#comicreliefwesternphilanthropiccolonialismandpoliticalantipathyinrésistanceanupdatedanalysisofthecomediesofidentityinpopularculture. Lenny Henry ignored me when I tried to meet him backstage in 2011. This show is my coming to terms with that incident. I'll talk about Zimbabwean politics, representation in the mainstream British media and Keith Chegwin's Naked Jungle (obviously). I'll also be talking to you, the audience, so join me, Norm, for some light and/or heavy comic relief. There are some jokes in there somewhere - let's get that hashtag trending.
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Full press release
Vapid charity institutions represent the inherent biases within the British media machine... or do they? Norm Rocher's debut stand-up comedy show pits him as the ultimate outsider - targeting the self-perpetuating liaison between the media establishment, the comedy establishment and well, the establishment - arise Sir Lenny. Wearing Lenny Henry's old Comic Relief outfits which he bought off eBay, Norm attempts to make sense of mainstream comedy's relationship with politics, ensuring nobody's sensibilities are left unchecked, even his own.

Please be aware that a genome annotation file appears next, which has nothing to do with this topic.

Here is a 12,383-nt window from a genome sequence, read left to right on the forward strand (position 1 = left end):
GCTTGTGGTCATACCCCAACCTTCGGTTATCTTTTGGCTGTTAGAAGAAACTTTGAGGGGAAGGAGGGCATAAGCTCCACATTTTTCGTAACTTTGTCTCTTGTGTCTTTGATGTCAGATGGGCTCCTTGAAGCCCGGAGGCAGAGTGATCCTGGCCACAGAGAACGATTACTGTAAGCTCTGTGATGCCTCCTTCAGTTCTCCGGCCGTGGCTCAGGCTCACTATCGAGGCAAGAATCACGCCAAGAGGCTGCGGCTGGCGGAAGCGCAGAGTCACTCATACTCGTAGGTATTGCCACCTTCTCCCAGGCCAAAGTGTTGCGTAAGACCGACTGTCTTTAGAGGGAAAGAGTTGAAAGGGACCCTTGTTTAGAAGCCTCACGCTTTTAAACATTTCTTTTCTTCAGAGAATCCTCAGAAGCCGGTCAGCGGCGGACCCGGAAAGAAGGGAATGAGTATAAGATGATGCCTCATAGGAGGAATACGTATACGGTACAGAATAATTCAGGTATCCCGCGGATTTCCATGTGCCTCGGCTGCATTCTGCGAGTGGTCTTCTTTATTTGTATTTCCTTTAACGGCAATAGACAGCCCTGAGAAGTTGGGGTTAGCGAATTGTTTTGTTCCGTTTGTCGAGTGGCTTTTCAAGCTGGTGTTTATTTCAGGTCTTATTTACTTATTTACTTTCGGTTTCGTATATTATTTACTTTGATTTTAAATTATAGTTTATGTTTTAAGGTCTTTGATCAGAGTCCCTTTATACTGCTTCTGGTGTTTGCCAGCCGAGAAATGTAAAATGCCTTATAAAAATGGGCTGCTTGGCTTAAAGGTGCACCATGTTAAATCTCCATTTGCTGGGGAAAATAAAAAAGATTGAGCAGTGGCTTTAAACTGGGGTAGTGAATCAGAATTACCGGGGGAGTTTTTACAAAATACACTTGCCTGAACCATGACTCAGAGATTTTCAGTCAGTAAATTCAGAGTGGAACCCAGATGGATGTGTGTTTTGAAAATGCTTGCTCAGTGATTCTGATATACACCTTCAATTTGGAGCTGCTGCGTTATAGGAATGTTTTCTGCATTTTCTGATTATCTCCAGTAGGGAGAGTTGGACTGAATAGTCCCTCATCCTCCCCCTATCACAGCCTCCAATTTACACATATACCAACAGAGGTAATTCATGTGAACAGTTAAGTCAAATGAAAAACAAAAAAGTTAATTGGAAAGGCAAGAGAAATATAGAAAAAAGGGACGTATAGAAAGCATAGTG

Inspired by the moment Lenny ignored Norm backstage at the Leicester Comedy Festival in 2011 and, like Eminem's Stan, the following four years has seen him trying to make sense of that moment. There's a lot of shouting, a couple of knock-knock jokes and talk about Zimbabwean politics, representation in the mainstream British media and Keith Chegwin's Naked Jungle (obviously).
Norm Rocher is formerly a performer of improvisational comedy in London and for the past two years has been performing on the open-mic scenes in South Africa and India in various different guises. I Hat Lenny Henry is his first full show in the UK and it comes with the hashtag:
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